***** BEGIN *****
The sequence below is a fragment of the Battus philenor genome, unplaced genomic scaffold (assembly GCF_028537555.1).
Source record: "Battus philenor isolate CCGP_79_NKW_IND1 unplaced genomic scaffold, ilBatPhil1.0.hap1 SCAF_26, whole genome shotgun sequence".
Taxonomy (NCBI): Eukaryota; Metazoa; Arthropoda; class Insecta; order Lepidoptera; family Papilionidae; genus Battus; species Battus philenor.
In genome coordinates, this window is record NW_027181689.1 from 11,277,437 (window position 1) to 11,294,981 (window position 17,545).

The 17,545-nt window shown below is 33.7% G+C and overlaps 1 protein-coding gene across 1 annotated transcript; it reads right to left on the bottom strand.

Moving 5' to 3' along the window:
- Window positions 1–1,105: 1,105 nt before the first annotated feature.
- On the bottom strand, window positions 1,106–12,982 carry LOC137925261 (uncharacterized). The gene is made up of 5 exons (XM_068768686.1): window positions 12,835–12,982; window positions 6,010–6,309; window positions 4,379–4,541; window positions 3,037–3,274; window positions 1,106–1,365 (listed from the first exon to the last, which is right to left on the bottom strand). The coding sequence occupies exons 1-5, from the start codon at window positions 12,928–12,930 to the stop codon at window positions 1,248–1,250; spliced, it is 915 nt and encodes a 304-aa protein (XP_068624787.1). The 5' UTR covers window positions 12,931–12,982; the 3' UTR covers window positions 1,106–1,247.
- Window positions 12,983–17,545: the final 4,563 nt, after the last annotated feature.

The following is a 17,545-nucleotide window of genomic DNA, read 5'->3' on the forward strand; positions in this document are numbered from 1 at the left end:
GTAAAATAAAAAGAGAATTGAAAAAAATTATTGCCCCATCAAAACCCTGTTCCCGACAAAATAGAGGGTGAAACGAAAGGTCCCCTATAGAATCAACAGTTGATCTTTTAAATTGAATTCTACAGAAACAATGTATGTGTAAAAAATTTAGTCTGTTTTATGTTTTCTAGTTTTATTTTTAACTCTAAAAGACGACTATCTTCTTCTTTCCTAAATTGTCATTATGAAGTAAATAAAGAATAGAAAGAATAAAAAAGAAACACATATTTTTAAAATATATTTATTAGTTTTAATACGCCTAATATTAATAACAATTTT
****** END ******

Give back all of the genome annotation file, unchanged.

The sequence below is a fragment of the Battus philenor genome, unplaced genomic scaffold (assembly GCF_028537555.1).
Source record: "Battus philenor isolate CCGP_79_NKW_IND1 unplaced genomic scaffold, ilBatPhil1.0.hap1 SCAF_26, whole genome shotgun sequence".
Taxonomy (NCBI): Eukaryota; Metazoa; Arthropoda; class Insecta; order Lepidoptera; family Papilionidae; genus Battus; species Battus philenor.
In genome coordinates, this window is record NW_027181689.1 from 11,277,437 (window position 1) to 11,294,981 (window position 17,545).

The 17,545-nt window shown below is 33.7% G+C and overlaps 1 protein-coding gene across 1 annotated transcript; it reads right to left on the bottom strand.

Moving 5' to 3' along the window:
- Window positions 1–1,105: 1,105 nt before the first annotated feature.
- On the bottom strand, window positions 1,106–12,982 carry LOC137925261 (uncharacterized). The gene is made up of 5 exons (XM_068768686.1): window positions 12,835–12,982; window positions 6,010–6,309; window positions 4,379–4,541; window positions 3,037–3,274; window positions 1,106–1,365 (listed from the first exon to the last, which is right to left on the bottom strand). The coding sequence occupies exons 1-5, from the start codon at window positions 12,928–12,930 to the stop codon at window positions 1,248–1,250; spliced, it is 915 nt and encodes a 304-aa protein (XP_068624787.1). The 5' UTR covers window positions 12,931–12,982; the 3' UTR covers window positions 1,106–1,247.
- Window positions 12,983–17,545: the final 4,563 nt, after the last annotated feature.

The following is a 17,545-nucleotide window of genomic DNA, read 5'->3' on the forward strand; positions in this document are numbered from 1 at the left end:
GTAAAATAAAAAGAGAATTGAAAAAAATTATTGCCCCATCAAAACCCTGTTCCCGACAAAATAGAGGGTGAAACGAAAGGTCCCCTATAGAATCAACAGTTGATCTTTTAAATTGAATTCTACAGAAACAATGTATGTGTAAAAAATTTAGTCTGTTTTATGTTTTCTAGTTTTATTTTTAACTCTAAAAGACGACTATCTTCTTCTTTCCTAAATTGTCATTATGAAGTAAATAAAGAATAGAAAGAATAAAAAAGAAACACATATTTTTAAAATATATTTATTAGTTTTAATACGCCTAATATTAATAACAATTTT